My research focuses on algorithms and data structures for “big data,” with applications to computational biology and more recently astronomy, among other areas. I am particularly interested in the “manifold hypothesis” and how interesting geometric and topological properties of data can enable more efficient algorithms for search and analysis. I am also interested in computational topology, and approaches for making topological data analysis tractable on large data sets.

I run the URI Algorithms for Big Data group (URI-ABD). Our most recent research has involved the development of CLAM (Clustered Learning of Approximate Manifolds). CLAM is a clustering and graph-induction approach, which enables fast search (ρ-nearest neighbors and k-nearest neighbors) and data compression (these combined tools are called CLAM-CAKES, for CLAM-Accelerated K-nearest-neighbor Entropy-scaling Search). CLAM’s graph induction also enables anomaly detection through an ensemble of simple algorithms, called CHAODA (and yes, pronounced “chowda”, for Clustered Hierarchical Anomaly and Outlier Detection Algorithms). We are currently working on a graph visualization tool to better understand graph embeddings of manifolds in high-dimensional spaces. CLAM also enables object recognition in three dimensions, an ongoing project currently funded by the Office of Naval Research.

With collaborators at Tufts, URI, and Drexel, I have been developing the MEDFORD metadata language. The medford parser is available. Our paper in OUP’s Database journal is also available.

Cover of Cell Systems, Issue 2

Here are some selected publications

  • Transfer of Knowledge from Model Organisms to Evolutionarily Distant Non-Model Organisms: The Coral Pocillopora damicornis Membrane Signaling Receptome (with Lokender Kumar, Nathanael Brenner, Samuel Sledzieski, Monsurat Olaosebikan, Matthew Lynn-Goin, Bonnie Berger, Hollie Putnam, Jinkyu Yang, Nastassja Lewinski, Rohit Singh, Lenore Cowen, and Judith Klein-Seetharaman (2022) PLoS ONE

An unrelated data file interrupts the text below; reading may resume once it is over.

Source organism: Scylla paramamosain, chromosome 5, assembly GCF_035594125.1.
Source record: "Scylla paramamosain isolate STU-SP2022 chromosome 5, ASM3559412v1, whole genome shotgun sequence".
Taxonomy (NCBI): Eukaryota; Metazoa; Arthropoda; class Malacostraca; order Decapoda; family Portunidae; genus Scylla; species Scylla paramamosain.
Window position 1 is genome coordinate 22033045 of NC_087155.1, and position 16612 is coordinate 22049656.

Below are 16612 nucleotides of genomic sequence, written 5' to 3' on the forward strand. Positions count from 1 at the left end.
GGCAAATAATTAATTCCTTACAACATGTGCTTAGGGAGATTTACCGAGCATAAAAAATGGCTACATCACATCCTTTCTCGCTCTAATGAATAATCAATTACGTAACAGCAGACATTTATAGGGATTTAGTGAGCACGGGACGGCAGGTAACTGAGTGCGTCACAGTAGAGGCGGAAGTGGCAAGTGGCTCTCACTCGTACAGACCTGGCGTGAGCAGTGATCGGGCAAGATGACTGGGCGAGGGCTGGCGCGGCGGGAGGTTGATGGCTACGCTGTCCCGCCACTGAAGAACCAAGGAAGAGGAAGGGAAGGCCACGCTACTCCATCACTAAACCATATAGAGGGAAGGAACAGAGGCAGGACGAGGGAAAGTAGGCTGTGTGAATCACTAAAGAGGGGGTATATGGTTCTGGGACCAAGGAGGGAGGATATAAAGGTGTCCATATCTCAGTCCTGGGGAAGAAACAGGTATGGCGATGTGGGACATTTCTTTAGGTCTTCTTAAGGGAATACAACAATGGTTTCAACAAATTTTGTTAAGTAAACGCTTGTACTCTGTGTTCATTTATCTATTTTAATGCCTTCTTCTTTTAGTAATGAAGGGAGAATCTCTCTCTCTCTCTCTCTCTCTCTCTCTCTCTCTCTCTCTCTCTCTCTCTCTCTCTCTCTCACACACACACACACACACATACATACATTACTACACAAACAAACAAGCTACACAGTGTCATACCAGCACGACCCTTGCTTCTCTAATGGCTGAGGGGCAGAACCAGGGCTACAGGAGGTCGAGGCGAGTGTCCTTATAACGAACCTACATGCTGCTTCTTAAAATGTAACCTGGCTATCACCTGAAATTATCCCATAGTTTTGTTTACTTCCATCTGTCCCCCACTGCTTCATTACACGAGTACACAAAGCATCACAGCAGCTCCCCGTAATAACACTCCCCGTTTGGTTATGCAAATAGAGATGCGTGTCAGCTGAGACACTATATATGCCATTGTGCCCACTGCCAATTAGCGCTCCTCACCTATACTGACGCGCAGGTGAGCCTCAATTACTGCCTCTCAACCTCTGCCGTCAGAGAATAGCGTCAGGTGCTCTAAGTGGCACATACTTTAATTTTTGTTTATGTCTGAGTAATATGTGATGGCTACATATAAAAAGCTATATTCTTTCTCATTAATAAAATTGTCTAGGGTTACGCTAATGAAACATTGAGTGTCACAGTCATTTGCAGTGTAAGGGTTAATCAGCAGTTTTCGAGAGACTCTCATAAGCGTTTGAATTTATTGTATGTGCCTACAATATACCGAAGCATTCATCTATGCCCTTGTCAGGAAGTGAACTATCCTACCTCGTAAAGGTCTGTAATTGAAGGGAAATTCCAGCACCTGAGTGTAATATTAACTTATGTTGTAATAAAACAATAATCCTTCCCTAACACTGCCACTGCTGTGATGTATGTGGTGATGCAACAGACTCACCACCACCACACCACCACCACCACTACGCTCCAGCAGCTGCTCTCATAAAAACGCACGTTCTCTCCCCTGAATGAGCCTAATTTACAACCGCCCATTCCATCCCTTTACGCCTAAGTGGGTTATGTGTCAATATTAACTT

• MEDFORD: A human- and machine-readable metadata markup language (with Polina Shpilker, John Freeman, Hailey McKelvie, Jill Ashey, Jay-Miguel Fonticella, Hollie Putnam, Jane Greenberg, Lenore Cowen, and Alva Couch) (2022) Database (The Journal of Biological Databases and Curation)
  • Clustered Hierarchical Anomaly and Outlier Detection Algorithms (with Najib Ishaq and Thomas Howard, III) IEEE Big Data 2021 and its supplement
  • MEtaData Format for Open Reef Data (MEDFORD) (with Polina Shpilker, Jack Freeman, Hailey McKelvie, Jill Ashey, Jay-Miguel Fonticella, Hollie Putnam, Jane Greenberg, Lenore J. Cowen, and Alva Couch), International Conference on Metadata and Semantics Research (MTSR) 2021
  • Clustered Hierarchical Entropy-Scaling Search (with Najib Ishaq and George Student) IEEE Big Data 2019
  • Assortative Mixture of English Parts of Speech (with Timothy Leonard, Lutz Hamel, and Natallia Katenka) International Conference on Complex Networks and their Applications 2017
  • Computational Biology in the 21st Century: Scaling with Compressive Algorithms (with Bonnie Berger and Y. William Yu) Communications of the ACM
  • Entropy-scaling search of massive biological data (with Y. William Yu, David Christian Danko, and Bonnie Berger) Cell Systems
  • MRFy: Approximate Markov random fields for remote homology detection (with Andrew Gallant, Norman Ramsey, and Lenore Cowen) IEE/ACM TCBB 2015 preprint
  • Compressive genomics for protein databases (with Andrew Gallant, Jian Peng, Lenore Cowen, Michael Baym, Bonnie Berger) ISMB 2013 Research project page
  • Remote homology detection in proteins using graphical models (my dissertation) ArXiv 2013 / preprint
  • Experience Report: Haskell in Computational Biology (with Andrew Gallant and Norman Ramsey) ICFP 2012 / preprint
  • Formatt: Correcting Protein Multiple Structural Alignments by Sequence Peeking (with Shilpa Nadimpalli and Lenore Cowen) BMC Bioinformatics 2012 / preprint Software
  • SMURFLite: combining simplified Markov random fields with simulated evolution improves remote homology detection for beta-structural proteins into the twilight zone (with Raghu Hosur, Bonnie Berger, Lenore Cowen) Bioinformatics 2012 / preprint Webserver
  • Touring Protein Space with Matt (with Anoop Kumar, Matt Menke, Lenore Cowen) ACM/TCBB 2012 / preprint Mattbench website

Recent advances in technology have led to exponential growth in data, sometimes outpacing available computing power. This explosion in data promises new discoveries, if only we can mine it. I am interested in developing algorithms to help data scientists from fields as diverse as molecular biology, astronomy, chemistry, the social sciences, global trade, and finance make discoveries based upon data. In the past, my research has focused on protein structure prediction, remote homology detection in proteins, and function prediction in protein-protein interaction networks. More recently, I have developed compressive algorithms for speeding up approximate search in biological systems, and I am interested in extending these ideas to domains outside of biology.

I also have a strong interest in functional programming, and I have enjoyed implementing some of my research software in Haskell. I am interested in how more powerful programming language features, such as algebraic type systems, higher-order functions, and ease of parallelization, can make the implementation of data-science algorithms faster, more correct, and more productive for the programmer.